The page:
Why would you want to go on the 2 or 3 year plans???
     
  17. TerpBE

    TerpBE Go Terps!

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    That's EXACTLY what I was going to post. It's almost like if you had your monthly car payment automatically deducted from your bank account, and then had to call once it was paid off or else it would keep being taken out.
     
  18. tstout

    tstout New Member

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    Jul 16, 2003
    NJ/NYC Metro

    AGREED!

    I understand the loss of lifetime service plans. Obviously Tivo assumed that their boxes wouldn't be lasting as long as they do or they wouldn't have priced it as low as it was. $299 is reasonable for a box that dies after 3 years, but not for one that's still going strong after 5 or 6.

    --

    Personally, I'd like to see the following modifications/clarifications about the new pricing model:

    1) AUTOMATICALLY convert contracts to the current monthly service-only price when the contract term is up. [If you don't do this you're just taking advantage of customers who don't know any better -- SHAME ON YOU! Yes, cell phone companies do this stuff all the time, but phone companies are evil and your customers have always considered Tivo one of the good guys. Good guys don't do crap like that.]

    2) Offer pre-paid SERVICE ONLY contracts for 1, 2, and 3 year terms to replace the lost lifetime service. This way people who don't want another montlhy bill have that option even after their contract term has expired. You've already made the money on the box back during the initial contract term. The renewal contact should be less expensive; otherwise why shouldn't I just throw away the box and get a new one? Remember, profit is good, greed is bad; it's a fine line between the two.

    3) Offer a Tivo trade-up plan whereby users can get a new box at the end of their current contact; that's essentially what you're doing now with the current plan, with renewals the same price as the initial contract. You should take what's currently a unattractive quirk in your pricing model and make it into a feature. BTW -- How does the priving model change for different model/series Tivos? Are you going to handle the series 3 with an up-front "step-up" fee or will the entire pricing scale be modified?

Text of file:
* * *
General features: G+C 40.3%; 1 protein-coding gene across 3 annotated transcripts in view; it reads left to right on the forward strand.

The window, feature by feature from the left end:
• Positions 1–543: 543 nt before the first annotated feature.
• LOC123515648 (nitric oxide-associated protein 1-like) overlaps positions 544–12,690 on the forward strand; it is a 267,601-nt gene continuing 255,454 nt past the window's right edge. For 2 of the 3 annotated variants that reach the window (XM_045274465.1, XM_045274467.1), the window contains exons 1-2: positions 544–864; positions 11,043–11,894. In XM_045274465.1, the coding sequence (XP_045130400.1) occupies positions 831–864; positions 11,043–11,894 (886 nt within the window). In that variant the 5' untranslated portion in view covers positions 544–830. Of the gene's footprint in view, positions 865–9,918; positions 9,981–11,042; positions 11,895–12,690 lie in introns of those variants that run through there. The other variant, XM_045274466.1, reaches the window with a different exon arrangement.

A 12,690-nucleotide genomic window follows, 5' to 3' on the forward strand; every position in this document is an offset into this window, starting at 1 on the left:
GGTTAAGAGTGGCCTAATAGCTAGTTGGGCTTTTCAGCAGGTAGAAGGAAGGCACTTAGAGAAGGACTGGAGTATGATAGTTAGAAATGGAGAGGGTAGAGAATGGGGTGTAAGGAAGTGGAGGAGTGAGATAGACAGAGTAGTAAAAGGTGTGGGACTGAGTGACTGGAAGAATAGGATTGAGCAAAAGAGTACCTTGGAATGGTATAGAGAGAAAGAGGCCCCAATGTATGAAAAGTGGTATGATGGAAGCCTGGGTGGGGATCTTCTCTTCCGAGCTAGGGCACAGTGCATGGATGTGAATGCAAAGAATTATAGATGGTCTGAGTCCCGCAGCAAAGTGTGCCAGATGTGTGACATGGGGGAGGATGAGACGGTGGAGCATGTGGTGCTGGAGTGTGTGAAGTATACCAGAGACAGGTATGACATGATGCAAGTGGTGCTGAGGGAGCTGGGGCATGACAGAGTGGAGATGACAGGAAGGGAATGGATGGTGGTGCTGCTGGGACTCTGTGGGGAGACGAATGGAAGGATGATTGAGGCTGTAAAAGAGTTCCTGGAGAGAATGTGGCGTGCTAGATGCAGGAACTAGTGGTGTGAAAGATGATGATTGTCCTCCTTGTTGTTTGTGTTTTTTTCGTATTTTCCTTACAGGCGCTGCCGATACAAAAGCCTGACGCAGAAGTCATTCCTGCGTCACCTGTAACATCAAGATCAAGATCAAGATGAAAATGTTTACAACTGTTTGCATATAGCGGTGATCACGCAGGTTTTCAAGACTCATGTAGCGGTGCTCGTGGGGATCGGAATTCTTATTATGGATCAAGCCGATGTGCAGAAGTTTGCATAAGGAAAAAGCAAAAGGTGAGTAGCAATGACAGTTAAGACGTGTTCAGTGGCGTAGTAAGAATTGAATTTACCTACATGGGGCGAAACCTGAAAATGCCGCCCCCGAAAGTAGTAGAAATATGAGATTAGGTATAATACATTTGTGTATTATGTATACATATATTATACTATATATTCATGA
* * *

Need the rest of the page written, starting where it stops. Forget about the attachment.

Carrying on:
4) Replacement costs on a dead tivo within the original contact term should be free, but I'd settle for minimal (in the $20-25 range, not the $100-150 range i.e. cost of shipping & handling, not the cost of a new box).

    5) The lack of any multi-room discounts is very discouraging and a big slap in the face to your best customers and most vocal advocates. There should at least still be some discount in the serivce-only options (can't really do that for new purchases, but once the initial term is up or if the user buys the equipment upfront, there should be some discount). It doesn't have to be a lot, but there should be a bone there somewhere.

    EDIT -- My mistake. Looks like service-only monthly pricing is still subject to the discount. Not clear on whether this applies to boxes that have fulfilled their initial contract or just those that are purchased upfront, however -- I guess it will be clear soon enough. (Hopefully both).

    Otherwise, the new pricing plans really don't seem that different from the old one over the long term (36-72 months) -- ignoring upfront hardware rebates and lifetime subscriptions (which really were a really bad business decision, but great for us consumers), total acquisition costs are comparable and 3-year prepaid is actually quite a bargain.
     
  19. userbr

    userbr New Member

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    Mar 8, 2006

    This is the missing link in Tivo's new pricing model!!! I'd bite too! Well said!
     
  20. MickeS

    MickeS Well-Known Member

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    A lifetime box with total cost (hardware + lifetime) of $599 would seem to make sense to offer.

    But then people would ***** that they just doubled the lifetime cost. :)

    I would at least hope they would OFFER it - no harm done if nobody bites, IMO. But I really understand why they want to get rid of it.

    Once again, they seem to have taken the model from cell phone industry whole sale - I think that's how they work too. You pay for the plan you signed up for, even if they come up with less expensive plans with the same terms, until you call them and tell them you want to change.